1990s Explosion of Hood Films
The 1990s was an era that saw the rise in stories that focus on African Americans living in inner-cities communities. Storytellers like Spike Lee, John Singleton made some of the most iconic movies that reflect the experiences of those youths who faced dangers in environments afflicted by gangs, drugs, guns, and violence. Scroll through this list for the highest-rated hood movies made during the 1990s.
Caught Up (1998), overall rating: 5.5
Poor choices and bad luck land Daryl (Bokeem Woodbine) a Los Angelean in prison. Daryl wants to go straight after years in prison. He meets a cute girl who helps him find an honest job driving. He wants to save up and open a nightclub. But then gems and mayhem pop up and in other scrapes with his girlfriend (Cynda Williams), Daryl's life starts to turn upside down.
Players Club (1998), overall rating: 5.9
Single mother Diana Armstrong (LisaRaye McCoy) takes to sliding down a stripper pole in order to pay for college -- and make a better life for her child. But taking off her clothes for a paying audience is the easy part at the Player's Club. More challenging for Diana is staying on the good side of motormouthed club owner Dolla Bill (Bernie Mac), avoiding the club's unsavory cast of characters and helping her newbie stripping cousin, Ebony (Monica Calhoun), stay on the straight and narrow.
Sugar Hill (1993), overall rating: 5.9Roemello Skuggs (Wesley Snipes) and his brother, Raynathan (Michael Wright), grew up surrounded by crime. As an adult, Roemello becomes a high-ranking drug dealer. Roemello's girlfriend, Melissa (Theresa Randle), however, does not approve of his lifestyle, and, after some violent altercations, Roemello begins questioning his choices also. Roemello and Melissa decide to start over in North Carolina, but Raynathan does everything he can to keep his brother from leaving.
Belly (1998), overall rating: 6.2
Ever since they were kids, Sincere (Nas) and Buns (DMX) have lived a life close to the edge, doing whatever it takes to survive. As adults, they build up their kingdom of crime on drug dealing and robbery. But Sincere grows weary of the criminal lifestyle and joins a black Muslim religious group. Buns, on the other hand, sinks deeper into criminality and face serious prison time. The cops offer him a deal, however -- assassinate the head of the Muslim group, and he will go free.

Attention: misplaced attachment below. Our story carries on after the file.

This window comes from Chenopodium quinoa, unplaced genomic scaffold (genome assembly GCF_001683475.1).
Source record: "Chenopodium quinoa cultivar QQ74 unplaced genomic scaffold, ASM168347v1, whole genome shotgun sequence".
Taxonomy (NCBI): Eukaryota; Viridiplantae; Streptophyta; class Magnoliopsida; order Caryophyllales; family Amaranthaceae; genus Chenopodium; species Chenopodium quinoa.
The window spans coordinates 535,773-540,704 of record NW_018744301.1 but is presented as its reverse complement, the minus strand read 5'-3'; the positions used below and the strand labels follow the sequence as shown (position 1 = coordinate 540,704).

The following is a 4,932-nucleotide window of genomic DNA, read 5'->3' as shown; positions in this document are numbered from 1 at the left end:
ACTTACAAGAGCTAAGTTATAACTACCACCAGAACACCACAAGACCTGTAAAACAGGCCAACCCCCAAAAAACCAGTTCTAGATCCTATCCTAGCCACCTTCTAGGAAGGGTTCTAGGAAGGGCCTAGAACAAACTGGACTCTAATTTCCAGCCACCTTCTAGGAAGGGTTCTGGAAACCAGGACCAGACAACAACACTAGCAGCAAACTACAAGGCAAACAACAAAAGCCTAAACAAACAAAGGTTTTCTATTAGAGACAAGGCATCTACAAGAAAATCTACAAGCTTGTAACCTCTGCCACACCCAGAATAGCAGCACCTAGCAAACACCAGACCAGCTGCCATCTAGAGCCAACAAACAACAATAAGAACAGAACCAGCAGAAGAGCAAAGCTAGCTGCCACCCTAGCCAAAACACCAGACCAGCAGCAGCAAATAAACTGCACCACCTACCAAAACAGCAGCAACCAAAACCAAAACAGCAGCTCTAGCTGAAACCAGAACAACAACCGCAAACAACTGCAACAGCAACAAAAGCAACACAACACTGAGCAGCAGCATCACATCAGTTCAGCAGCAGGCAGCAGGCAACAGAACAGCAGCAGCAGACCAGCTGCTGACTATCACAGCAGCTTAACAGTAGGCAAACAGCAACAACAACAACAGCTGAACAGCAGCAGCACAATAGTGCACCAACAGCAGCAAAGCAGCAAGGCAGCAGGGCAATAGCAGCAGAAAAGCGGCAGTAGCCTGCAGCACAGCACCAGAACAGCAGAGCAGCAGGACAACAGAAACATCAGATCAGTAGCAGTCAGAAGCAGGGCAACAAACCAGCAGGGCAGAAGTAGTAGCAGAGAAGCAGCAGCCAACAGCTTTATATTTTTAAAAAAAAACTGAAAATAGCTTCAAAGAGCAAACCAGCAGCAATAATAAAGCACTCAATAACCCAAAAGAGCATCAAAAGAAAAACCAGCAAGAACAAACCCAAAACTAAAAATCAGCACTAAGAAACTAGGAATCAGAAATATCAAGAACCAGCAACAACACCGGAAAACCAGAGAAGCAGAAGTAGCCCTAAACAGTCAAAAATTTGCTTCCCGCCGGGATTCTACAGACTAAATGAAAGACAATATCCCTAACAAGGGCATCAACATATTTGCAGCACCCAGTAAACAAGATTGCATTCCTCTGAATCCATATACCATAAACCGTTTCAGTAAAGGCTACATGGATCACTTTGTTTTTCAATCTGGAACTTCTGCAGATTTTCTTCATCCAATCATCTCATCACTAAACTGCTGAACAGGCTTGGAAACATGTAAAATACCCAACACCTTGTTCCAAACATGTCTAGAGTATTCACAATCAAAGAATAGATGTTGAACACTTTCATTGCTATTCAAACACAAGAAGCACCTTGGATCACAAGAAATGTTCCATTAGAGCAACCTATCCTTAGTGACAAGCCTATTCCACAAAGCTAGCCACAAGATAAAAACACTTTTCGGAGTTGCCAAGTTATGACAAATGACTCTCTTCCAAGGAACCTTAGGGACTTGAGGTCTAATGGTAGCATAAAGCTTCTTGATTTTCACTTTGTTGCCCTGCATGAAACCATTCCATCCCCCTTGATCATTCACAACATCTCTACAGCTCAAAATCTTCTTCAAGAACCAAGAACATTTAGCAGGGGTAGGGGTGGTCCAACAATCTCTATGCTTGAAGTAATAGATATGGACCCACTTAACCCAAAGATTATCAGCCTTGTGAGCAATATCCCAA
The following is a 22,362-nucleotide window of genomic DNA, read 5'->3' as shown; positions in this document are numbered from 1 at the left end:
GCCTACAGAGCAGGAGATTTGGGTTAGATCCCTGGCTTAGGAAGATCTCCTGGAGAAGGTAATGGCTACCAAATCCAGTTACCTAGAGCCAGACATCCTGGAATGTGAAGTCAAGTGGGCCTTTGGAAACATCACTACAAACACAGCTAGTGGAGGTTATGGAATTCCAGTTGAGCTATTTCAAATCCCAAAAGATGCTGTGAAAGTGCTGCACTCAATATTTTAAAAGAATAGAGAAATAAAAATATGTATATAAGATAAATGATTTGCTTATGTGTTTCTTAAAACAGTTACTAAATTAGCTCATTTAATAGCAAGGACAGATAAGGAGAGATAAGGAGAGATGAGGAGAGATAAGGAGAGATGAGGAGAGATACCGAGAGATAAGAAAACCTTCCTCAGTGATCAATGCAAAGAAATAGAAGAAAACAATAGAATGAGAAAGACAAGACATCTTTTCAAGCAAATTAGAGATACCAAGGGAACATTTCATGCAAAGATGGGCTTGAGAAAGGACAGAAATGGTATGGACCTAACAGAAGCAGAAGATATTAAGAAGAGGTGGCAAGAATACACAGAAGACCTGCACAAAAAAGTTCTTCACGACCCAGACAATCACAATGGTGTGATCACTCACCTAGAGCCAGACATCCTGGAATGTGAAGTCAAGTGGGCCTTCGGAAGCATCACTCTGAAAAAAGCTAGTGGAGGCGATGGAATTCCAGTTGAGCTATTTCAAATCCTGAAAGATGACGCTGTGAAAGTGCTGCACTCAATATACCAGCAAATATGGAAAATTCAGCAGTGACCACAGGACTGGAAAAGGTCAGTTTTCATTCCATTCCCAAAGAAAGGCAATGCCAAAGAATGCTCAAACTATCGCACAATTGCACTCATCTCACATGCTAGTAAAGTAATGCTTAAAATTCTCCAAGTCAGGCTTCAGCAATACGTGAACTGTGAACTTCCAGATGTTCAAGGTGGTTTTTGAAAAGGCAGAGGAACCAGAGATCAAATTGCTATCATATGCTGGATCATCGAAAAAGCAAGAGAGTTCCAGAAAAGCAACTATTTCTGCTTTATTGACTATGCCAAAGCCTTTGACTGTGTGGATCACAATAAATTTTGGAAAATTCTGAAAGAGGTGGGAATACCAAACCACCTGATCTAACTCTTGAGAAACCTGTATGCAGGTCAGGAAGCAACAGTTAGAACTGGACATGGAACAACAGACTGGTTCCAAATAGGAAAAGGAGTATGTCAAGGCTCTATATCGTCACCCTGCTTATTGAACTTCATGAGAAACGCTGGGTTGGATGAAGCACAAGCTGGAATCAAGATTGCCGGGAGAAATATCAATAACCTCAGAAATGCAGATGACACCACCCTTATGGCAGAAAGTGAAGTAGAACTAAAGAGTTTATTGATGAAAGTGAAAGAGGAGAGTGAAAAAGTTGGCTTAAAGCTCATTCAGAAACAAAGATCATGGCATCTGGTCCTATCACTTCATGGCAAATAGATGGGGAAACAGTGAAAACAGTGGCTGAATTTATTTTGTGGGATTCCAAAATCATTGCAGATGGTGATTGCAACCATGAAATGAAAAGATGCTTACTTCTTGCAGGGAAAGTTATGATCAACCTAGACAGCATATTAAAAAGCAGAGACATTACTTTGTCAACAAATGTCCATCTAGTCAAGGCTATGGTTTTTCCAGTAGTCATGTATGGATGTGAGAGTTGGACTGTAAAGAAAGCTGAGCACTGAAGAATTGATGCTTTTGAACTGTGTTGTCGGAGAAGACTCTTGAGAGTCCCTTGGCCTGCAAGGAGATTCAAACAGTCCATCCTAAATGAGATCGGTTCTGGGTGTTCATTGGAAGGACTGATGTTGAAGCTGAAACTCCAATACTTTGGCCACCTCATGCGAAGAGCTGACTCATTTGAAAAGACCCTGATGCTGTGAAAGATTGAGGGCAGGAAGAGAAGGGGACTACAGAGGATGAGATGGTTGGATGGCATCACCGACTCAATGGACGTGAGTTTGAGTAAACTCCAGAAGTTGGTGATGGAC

Baby Boy (2001), overall rating: 6.4
Okay, this one was not in the 90s but I had to mention it because it one of those that definitely needed to be mentioned. It tells the story of Jody (Tyrese Gibson), a misguided, 20-year-old African-American who is really just a baby boy finally forced-kicking and screaming to face the commitments of real life. Streetwise and jobless, he has not only fathered two children by two different women-Yvette (Taraji P. Henson) and Peanut (Tamara LaSeon Bass) but still lives with his own mother. He can't seem to strike a balance or find direction in his chaotic life.
Above The Rim (1994), overall rating: 6.6
This movie tells the story of a high-school basketball star (Duane Martin) who is torn by loyalties to a drug dealer (Tupac Shakur) and an ex-player (Leon). The challenges of living in the hood and being forced to face the dangers of making bad decisions are exceptionally showcased in this film.
New Jack City (1991), overall rating: 6.7
The film tells the story of drug tycoon Nino Brown (Wesley Snipes) and his minions, known collectively as the Cash Money Brothers, who have rapidly risen to the top of the New York City narcotics trade. Under Nino's heartless leadership, the drug operation has grown into a multimillion-dollar empire. Scotty (Ice-T) and Nick (Judd Nelson), two police officers who know their way around the streets of Harlem, aim to bring Nino and his cohorts down. To do so, though, they'll have to play by Nino's rules and go undercover.
South Central (1992), overall rating: 6.8